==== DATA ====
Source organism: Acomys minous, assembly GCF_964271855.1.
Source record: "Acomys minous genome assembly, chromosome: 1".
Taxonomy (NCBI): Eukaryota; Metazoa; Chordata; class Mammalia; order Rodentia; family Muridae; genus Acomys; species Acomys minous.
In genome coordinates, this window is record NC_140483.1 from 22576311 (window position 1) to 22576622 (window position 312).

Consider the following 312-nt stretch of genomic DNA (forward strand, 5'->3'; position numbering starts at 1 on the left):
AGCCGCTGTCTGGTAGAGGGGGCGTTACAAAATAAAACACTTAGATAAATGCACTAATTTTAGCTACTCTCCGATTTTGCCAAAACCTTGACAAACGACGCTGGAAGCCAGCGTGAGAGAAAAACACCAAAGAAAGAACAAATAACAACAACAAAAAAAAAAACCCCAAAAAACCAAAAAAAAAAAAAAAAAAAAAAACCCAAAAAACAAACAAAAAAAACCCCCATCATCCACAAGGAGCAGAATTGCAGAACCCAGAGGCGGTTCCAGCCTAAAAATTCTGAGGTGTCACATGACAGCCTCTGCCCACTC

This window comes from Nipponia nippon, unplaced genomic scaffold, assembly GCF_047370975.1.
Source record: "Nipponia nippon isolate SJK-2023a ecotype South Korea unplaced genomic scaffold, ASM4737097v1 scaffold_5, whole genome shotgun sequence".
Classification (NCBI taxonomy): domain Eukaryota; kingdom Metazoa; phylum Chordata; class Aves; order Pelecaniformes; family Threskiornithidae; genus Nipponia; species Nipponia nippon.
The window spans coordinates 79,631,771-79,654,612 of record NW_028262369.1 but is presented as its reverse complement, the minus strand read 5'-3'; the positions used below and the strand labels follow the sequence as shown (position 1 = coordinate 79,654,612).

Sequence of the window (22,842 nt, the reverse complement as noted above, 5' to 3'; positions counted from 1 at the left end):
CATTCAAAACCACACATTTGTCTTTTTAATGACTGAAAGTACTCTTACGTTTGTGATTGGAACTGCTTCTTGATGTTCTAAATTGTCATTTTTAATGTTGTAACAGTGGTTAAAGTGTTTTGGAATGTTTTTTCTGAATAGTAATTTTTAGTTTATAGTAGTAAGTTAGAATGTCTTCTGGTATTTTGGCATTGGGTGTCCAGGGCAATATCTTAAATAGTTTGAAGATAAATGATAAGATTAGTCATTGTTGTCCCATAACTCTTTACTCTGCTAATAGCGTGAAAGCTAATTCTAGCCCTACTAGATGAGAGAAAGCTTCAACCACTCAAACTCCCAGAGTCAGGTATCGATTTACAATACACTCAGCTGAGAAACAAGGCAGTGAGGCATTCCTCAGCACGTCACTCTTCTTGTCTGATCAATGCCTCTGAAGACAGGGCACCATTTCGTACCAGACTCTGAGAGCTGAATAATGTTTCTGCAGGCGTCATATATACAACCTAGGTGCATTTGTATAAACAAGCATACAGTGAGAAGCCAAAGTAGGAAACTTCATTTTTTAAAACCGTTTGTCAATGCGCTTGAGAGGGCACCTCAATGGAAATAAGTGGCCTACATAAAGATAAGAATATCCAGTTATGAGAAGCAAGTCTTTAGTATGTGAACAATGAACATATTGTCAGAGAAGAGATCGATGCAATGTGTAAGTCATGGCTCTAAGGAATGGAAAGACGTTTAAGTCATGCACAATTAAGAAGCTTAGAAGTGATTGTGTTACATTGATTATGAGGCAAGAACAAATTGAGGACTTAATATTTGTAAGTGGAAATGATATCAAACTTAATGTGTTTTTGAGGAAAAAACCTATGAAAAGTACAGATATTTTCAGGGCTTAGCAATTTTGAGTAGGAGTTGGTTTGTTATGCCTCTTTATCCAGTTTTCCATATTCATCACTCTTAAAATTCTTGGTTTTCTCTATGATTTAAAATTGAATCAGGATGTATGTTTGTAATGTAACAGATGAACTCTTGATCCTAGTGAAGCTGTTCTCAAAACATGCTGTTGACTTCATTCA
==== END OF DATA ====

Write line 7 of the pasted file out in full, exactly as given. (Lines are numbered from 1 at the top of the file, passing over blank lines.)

This window comes from Nipponia nippon, unplaced genomic scaffold, assembly GCF_047370975.1.